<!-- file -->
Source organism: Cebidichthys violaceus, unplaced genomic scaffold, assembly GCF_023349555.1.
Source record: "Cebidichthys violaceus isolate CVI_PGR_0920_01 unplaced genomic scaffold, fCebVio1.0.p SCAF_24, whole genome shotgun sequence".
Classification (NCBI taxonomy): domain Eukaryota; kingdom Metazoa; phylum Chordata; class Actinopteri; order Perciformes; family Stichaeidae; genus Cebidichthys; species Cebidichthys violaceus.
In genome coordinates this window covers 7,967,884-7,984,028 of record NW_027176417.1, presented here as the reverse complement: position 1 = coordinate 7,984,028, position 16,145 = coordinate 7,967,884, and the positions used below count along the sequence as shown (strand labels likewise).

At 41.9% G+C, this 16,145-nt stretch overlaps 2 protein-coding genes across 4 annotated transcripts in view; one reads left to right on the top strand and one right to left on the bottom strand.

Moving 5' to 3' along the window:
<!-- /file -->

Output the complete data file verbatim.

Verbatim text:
Source organism: Cebidichthys violaceus, unplaced genomic scaffold, assembly GCF_023349555.1.
Source record: "Cebidichthys violaceus isolate CVI_PGR_0920_01 unplaced genomic scaffold, fCebVio1.0.p SCAF_24, whole genome shotgun sequence".
Classification (NCBI taxonomy): domain Eukaryota; kingdom Metazoa; phylum Chordata; class Actinopteri; order Perciformes; family Stichaeidae; genus Cebidichthys; species Cebidichthys violaceus.
In genome coordinates this window covers 7,967,884-7,984,028 of record NW_027176417.1, presented here as the reverse complement: position 1 = coordinate 7,984,028, position 16,145 = coordinate 7,967,884, and the positions used below count along the sequence as shown (strand labels likewise).

At 41.9% G+C, this 16,145-nt stretch overlaps 2 protein-coding genes across 4 annotated transcripts in view; one reads left to right on the top strand and one right to left on the bottom strand.

Moving 5' to 3' along the window: